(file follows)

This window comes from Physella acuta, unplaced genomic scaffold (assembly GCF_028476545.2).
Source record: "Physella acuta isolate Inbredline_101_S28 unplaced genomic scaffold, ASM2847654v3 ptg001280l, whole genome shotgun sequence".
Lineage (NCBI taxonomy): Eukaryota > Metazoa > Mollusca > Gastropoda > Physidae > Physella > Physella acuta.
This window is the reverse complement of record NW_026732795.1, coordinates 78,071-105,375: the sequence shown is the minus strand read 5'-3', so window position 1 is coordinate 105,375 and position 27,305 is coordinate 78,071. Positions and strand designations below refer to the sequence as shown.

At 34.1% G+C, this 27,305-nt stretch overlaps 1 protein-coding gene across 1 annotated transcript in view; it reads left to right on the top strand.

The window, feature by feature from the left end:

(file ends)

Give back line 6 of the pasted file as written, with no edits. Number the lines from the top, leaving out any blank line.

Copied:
The window, feature by feature from the left end: